Calendar 2013 will be a record year in San Francisco Opera history, with three—count’em—THREE world premieres of brand new operas happening in a seven month period! Our new work for families, The Secret Garden
, opens in March at Zellerbach Hall at UC Berkeley, followed smartly by our two new main-stage works, The Gospel of Mary Magdalene
in June and Dolores Claiborne
in September. My job as Director of Music Administration carries with it the privilege (and sometimes the headache) of nudging these commission projects along from initial conception to opening night. So far I’ve been involved with 14 new commissions (not counting the several that never quite made it all the way), and each project has had its unique challenges.
By far the most famous living author I’ve dealt with is Stephen King, whose novel is the basis of Tobias Picker and J.D. McClatchy’s Dolores Claiborne, about a feisty and much-maligned New England woman accused of two separate murders, one of which she actually committed. Kathy Bates starred in the 1995 movie version of this potent drama. Would the famous author of horror and sci-fi classics like Carrie, Cujo, and the Dark Towers series insist on a hands-on approach to crafting this new opera?
(Photo of the DVD Cover of the film adapation starring Kathy Bates and Jennifer Jason Leigh.)
When he granted us the rights to use his book, he retained his right to the operatic equivalent of “script approval.” My worry was that he could endlessly delay the project with constant demands for re-writes. What if he hated the first draft of the libretto, and told us to start over?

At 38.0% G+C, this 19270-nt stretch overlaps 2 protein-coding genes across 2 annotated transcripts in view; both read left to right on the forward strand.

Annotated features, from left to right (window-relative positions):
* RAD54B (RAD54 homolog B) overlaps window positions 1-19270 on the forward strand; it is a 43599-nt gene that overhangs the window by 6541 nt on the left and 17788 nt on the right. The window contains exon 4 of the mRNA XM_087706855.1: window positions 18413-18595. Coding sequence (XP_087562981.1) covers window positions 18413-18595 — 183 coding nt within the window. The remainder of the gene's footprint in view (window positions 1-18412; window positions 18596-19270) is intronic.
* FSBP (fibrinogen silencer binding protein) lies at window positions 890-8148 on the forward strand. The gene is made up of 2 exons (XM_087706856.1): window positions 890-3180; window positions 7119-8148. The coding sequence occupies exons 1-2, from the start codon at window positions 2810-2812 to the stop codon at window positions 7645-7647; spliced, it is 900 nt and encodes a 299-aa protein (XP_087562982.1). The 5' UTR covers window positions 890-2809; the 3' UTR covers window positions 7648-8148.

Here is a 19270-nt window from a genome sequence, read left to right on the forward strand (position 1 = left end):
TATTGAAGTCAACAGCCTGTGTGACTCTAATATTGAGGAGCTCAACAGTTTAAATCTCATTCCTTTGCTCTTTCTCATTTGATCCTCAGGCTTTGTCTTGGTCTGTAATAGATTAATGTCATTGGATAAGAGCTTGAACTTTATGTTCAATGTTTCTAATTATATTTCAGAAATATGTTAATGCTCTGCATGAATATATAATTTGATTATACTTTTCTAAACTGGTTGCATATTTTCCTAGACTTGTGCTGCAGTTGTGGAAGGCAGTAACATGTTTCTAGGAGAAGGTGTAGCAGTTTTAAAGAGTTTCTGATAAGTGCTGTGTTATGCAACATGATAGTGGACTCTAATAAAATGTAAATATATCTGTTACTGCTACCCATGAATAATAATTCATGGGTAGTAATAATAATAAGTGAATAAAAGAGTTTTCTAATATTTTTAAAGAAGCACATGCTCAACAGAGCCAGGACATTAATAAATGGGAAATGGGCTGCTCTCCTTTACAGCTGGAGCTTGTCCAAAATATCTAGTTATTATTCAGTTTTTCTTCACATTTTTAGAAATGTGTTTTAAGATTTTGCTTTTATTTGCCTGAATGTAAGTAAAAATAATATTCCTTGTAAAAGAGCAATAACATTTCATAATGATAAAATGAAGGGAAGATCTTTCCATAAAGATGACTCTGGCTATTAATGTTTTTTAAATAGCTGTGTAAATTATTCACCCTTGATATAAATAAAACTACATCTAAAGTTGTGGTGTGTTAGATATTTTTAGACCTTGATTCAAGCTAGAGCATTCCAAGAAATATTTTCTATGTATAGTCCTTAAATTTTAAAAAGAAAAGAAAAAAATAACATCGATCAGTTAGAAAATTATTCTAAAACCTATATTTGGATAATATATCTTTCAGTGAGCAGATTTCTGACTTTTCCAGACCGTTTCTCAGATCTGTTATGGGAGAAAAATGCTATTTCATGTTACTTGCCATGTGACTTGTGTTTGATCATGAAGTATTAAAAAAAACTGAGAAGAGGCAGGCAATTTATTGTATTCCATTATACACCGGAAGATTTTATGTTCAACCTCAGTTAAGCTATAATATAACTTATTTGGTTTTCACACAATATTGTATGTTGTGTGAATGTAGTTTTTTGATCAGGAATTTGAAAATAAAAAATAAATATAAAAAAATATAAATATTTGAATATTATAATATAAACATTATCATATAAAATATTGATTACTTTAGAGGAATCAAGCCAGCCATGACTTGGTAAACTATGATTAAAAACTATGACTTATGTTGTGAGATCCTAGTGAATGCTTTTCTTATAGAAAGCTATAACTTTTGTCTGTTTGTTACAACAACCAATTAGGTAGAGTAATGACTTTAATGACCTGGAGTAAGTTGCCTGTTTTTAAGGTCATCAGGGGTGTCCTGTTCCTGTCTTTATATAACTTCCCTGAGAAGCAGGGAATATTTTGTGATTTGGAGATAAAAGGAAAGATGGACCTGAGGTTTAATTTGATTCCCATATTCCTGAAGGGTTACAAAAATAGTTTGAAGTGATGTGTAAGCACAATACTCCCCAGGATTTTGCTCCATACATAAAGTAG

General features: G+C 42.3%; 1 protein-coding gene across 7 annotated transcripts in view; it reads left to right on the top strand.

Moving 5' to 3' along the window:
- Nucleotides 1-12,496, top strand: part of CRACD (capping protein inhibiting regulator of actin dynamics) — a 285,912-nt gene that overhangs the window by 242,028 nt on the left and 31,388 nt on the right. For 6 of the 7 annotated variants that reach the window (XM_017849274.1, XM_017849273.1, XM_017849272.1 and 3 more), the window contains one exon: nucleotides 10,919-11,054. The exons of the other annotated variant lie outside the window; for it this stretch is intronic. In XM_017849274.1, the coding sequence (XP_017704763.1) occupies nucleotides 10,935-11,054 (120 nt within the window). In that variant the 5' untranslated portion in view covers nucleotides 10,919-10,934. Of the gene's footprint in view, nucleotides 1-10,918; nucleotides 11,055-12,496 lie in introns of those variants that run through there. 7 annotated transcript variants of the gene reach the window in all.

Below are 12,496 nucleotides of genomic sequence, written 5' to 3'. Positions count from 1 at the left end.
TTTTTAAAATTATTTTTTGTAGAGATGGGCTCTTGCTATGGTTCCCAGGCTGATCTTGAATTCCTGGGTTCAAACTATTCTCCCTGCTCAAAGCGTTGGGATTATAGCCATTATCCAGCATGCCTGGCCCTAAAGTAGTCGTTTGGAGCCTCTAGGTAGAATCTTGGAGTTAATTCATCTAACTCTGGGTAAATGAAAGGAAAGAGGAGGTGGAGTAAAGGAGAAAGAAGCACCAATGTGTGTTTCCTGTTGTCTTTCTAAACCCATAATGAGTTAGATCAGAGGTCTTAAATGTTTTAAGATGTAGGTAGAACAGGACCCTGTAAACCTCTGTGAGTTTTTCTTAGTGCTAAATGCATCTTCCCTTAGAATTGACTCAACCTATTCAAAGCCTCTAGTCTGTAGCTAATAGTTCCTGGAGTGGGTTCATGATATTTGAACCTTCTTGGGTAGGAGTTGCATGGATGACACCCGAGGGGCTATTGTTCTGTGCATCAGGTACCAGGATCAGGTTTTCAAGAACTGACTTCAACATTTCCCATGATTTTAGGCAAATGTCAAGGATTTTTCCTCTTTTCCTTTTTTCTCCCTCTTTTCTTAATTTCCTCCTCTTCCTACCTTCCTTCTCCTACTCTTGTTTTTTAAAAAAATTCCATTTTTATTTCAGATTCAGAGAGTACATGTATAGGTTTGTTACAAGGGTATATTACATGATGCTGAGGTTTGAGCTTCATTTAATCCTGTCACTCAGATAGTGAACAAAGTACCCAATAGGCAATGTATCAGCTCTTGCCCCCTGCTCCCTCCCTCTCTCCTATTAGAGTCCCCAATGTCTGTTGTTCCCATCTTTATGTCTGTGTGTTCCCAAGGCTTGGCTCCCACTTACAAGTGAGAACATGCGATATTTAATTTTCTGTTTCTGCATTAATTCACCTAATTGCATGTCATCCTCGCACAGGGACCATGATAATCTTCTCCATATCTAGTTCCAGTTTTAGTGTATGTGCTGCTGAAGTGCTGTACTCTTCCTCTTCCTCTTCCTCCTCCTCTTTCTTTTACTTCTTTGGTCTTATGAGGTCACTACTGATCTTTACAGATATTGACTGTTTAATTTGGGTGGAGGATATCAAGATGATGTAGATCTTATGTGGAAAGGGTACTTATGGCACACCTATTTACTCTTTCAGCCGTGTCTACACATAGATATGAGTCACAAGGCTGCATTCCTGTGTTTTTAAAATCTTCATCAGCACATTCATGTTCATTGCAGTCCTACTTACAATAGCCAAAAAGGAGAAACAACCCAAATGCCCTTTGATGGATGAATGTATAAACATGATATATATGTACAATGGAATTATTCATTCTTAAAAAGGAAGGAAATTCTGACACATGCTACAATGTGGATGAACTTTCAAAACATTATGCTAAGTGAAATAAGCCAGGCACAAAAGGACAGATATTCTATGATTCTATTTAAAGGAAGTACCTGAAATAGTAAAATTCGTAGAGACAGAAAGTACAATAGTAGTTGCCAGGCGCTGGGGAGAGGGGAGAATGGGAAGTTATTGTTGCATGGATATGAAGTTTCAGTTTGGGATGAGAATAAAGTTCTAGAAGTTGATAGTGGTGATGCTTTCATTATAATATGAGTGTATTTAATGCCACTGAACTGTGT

We knew that the screenplay for the movie by Tony Gilroy took huge liberties with King’s novel, and Picker and McClatchy’s plan was to stick much closer to the original. When I first read McClatchy’s libretto, I was filled with admiration for what he had accomplished. I could actually hear these words coming out of the mouths of singers. My ears could sense the powerful sound of the great mezzo Dolora Zajick delivering these lines. Still, when I finally sent the libretto to King’s agent to get his reaction, I was braced for the worst. What I actually got was...silence! The thirty-day window for him to react came and went, meaning that he had acquiesced. The libretto was approved by default. But still, I couldn’t really rest easy. Had he just ignored us? Or did he forget? Would he come back to haunt us later?
(Members of the cast and creative team. From left: Tobias Picker, Dolora Zajick, J.D. McClatchy, Elizabeth Futral, David Gockley, Susannah Biller, and James Robinson. Photo Credit: Scott Wall.)
Fortunately I was eventually assured, unofficially, that Mr. King was actually quite satisfied with the libretto. Whew! Will he come to see the opera? At this point, nobody knows. But we all certainly hope he does, and we know he’ll be pleased with this impressive operatic treatment of his gripping story.